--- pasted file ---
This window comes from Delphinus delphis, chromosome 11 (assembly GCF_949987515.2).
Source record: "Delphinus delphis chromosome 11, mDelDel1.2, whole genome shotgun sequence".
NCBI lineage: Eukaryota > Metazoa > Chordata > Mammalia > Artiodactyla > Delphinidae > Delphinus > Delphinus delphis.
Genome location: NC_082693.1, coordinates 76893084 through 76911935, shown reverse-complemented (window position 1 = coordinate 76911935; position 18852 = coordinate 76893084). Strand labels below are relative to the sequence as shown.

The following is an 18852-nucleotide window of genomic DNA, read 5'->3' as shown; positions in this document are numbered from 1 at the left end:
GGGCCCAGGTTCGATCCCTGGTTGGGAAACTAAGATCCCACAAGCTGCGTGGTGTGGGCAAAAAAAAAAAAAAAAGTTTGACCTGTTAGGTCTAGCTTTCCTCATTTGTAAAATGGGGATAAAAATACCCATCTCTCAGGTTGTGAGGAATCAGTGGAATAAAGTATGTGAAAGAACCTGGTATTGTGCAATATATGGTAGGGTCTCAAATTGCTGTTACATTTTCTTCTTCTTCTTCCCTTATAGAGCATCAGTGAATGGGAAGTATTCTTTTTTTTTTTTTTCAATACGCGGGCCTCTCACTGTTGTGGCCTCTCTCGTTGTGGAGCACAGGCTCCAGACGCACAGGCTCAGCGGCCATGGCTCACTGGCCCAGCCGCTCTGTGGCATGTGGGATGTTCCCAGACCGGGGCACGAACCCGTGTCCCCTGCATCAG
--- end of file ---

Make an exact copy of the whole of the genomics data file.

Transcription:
This window comes from Delphinus delphis, chromosome 11 (assembly GCF_949987515.2).
Source record: "Delphinus delphis chromosome 11, mDelDel1.2, whole genome shotgun sequence".
NCBI lineage: Eukaryota > Metazoa > Chordata > Mammalia > Artiodactyla > Delphinidae > Delphinus > Delphinus delphis.
Genome location: NC_082693.1, coordinates 76893084 through 76911935, shown reverse-complemented (window position 1 = coordinate 76911935; position 18852 = coordinate 76893084). Strand labels below are relative to the sequence as shown.

The following is an 18852-nucleotide window of genomic DNA, read 5'->3' as shown; positions in this document are numbered from 1 at the left end:
GGGCCCAGGTTCGATCCCTGGTTGGGAAACTAAGATCCCACAAGCTGCGTGGTGTGGGCAAAAAAAAAAAAAAAAGTTTGACCTGTTAGGTCTAGCTTTCCTCATTTGTAAAATGGGGATAAAAATACCCATCTCTCAGGTTGTGAGGAATCAGTGGAATAAAGTATGTGAAAGAACCTGGTATTGTGCAATATATGGTAGGGTCTCAAATTGCTGTTACATTTTCTTCTTCTTCTTCCCTTATAGAGCATCAGTGAATGGGAAGTATTCTTTTTTTTTTTTTTCAATACGCGGGCCTCTCACTGTTGTGGCCTCTCTCGTTGTGGAGCACAGGCTCCAGACGCACAGGCTCAGCGGCCATGGCTCACTGGCCCAGCCGCTCTGTGGCATGTGGGATGTTCCCAGACCGGGGCACGAACCCGTGTCCCCTGCATCAG